Computer games and the social imaginary / Graeme Kirkpatrick.

by Kirkpatrick, Graeme, 1963- [author.]Looking glass.

Series: Digital media and society series: Publisher: Cambridge, UK ; Polity Press, 2013.Description: viii, 219 pages ; 21 cm.ISBN: 0745641105; 0745641113; 9780745641102; 9780745641119.Subject(s): Computer games -- Social aspectsLooking glass | Online social networksLooking glass | Video gamersLooking glass | Video games -- Social aspectsLooking glass
Contents:
Computer games in social theory -- Lineages of the computer game -- The formation of gaming culture -- Technology and power -- The phenakisticon -- Aesthetics and politics.
Note: Includes bibliographical references (pages 201-214) and index. Summary: Computer games have fundamentally altered the relation of self and society in the digital age. Analysing topics such as technology and power, the formation of gaming culture and the subjective impact of play with computer games, this text will be of great interest to students and scholars of digital media, games studies and the information society.
Item type Home library Collection Class number Status Date due Barcode Item reservations
Long loan Central Saint Martins
Main collection
Printed books 303.4833 KIR (Browse shelf (Opens below)) Available 54193626
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Enhanced descriptions from Syndetics:

In this compelling book, Graeme Kirkpatrick argues that computer games have fundamentally altered the relation of self and society in the digital age.

Tracing the origins of gaming to the revival of play in the 1960s counter culture, Computer Games and the Social Imaginary describes how the energies of that movement transformed computer technology from something ugly and machine-like into a world of colour and 'fun'. In the process, play with computers became computer gaming - a new cultural practice with its own values.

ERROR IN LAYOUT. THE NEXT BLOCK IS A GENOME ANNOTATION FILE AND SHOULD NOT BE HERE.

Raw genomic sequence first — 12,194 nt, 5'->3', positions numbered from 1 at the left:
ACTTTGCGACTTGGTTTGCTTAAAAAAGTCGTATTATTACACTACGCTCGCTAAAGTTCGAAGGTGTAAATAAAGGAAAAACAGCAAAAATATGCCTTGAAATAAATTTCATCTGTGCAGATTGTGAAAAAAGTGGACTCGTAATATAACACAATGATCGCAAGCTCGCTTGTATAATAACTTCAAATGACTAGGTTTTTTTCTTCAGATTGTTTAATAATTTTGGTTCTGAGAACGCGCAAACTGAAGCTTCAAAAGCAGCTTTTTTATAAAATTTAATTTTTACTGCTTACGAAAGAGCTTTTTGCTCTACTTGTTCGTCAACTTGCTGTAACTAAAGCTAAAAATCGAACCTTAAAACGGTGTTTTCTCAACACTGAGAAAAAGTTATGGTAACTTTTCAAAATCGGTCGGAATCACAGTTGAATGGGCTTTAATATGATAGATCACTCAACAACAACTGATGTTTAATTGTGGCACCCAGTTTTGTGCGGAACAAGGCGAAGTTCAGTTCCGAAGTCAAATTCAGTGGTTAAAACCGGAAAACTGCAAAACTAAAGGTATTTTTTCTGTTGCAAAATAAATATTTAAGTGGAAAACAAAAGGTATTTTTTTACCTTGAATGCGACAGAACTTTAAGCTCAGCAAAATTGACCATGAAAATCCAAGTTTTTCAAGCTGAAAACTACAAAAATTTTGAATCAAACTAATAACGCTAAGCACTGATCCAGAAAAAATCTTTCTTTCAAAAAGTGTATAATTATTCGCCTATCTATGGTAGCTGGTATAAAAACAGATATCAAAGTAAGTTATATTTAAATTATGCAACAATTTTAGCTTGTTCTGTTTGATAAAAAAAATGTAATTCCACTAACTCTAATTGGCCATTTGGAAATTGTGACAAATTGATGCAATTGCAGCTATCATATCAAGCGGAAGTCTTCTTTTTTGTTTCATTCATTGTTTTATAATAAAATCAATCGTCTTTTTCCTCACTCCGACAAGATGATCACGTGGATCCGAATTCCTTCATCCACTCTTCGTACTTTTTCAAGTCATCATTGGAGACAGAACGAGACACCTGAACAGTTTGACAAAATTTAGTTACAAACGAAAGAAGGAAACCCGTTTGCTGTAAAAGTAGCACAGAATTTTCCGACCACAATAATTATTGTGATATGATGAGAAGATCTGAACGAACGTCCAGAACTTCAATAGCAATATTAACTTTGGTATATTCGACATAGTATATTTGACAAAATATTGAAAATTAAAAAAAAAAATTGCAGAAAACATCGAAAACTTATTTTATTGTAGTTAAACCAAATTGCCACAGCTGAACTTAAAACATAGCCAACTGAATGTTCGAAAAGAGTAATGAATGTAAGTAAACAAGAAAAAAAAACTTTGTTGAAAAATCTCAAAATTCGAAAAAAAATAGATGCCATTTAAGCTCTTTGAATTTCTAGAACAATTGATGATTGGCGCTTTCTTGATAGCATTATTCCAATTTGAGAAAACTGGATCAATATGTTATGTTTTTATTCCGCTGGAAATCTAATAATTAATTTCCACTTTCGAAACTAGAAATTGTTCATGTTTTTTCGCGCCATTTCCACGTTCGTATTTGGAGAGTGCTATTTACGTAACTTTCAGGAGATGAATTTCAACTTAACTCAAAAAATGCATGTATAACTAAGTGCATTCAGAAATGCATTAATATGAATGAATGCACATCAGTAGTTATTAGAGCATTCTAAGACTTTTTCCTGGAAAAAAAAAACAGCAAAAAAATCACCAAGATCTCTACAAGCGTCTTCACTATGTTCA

From the late 1980s gaming became a resource for people to draw upon as they faced the challenges of life in a new, globalizing digital economy. Gamer identity furnishes a revivified capitalism with compliant and 'streamlined' workers, but at times gaming culture also challenges the corporations that control game production.

Analysing topics such as the links between technology and power, the formation of gaming culture and the subjective impact of play with computer games, this insightful text will be of great interest to students and scholars of digital media, games studies and the information society.

Includes bibliographical references (pages 201-214) and index.

Computer games in social theory -- Lineages of the computer game -- The formation of gaming culture -- Technology and power -- The phenakisticon -- Aesthetics and politics.

Computer games have fundamentally altered the relation of self and society in the digital age. Analysing topics such as technology and power, the formation of gaming culture and the subjective impact of play with computer games, this text will be of great interest to students and scholars of digital media, games studies and the information society.

Reviews provided by Syndetics

CHOICE Review

Despite common understanding about computer games as a form of entertainment originating in the 1980s, or as a branch of virtual reality as seen in the 2000s, computer games have a much longer history, spanning over four decades. Sociologist Kirkpatrick (Univ. of Manchester, UK) argues that digital culture and computer games have mutually affected each other's development. To show this complex and intimate interaction between the virtual (computer games) and the real (game experiences), Kirkpatrick first explores Luc Boltanski and Eve Chiapello's The New Spirit of Capitalism (CH, Sep'06, 44-0403). After this theoretical review, the book explores the history of computer games. Although Atari and Nintendo often receive credit as the pioneers of games, Kirkpatrick carefully examines games played on home computers outside of the US and Japan. Once computer games became a common feature of many households, they were commodified in the 1980s. In the succeeding decade, computer games became more dynamic, with massive, multiplayer online games. In a more contemporary context, computer games have become an aesthetic form. Kirkpatrick's work is very thorough. Although the book discusses theory, it is still written in accessible language. Summing Up: Recommended. Upper-division undergraduates and above. Y. Kiuchi Michigan State University

Author notes provided by Syndetics

Graeme Kirkpatrick is senior lecturer in sociology at the University of Manchester.

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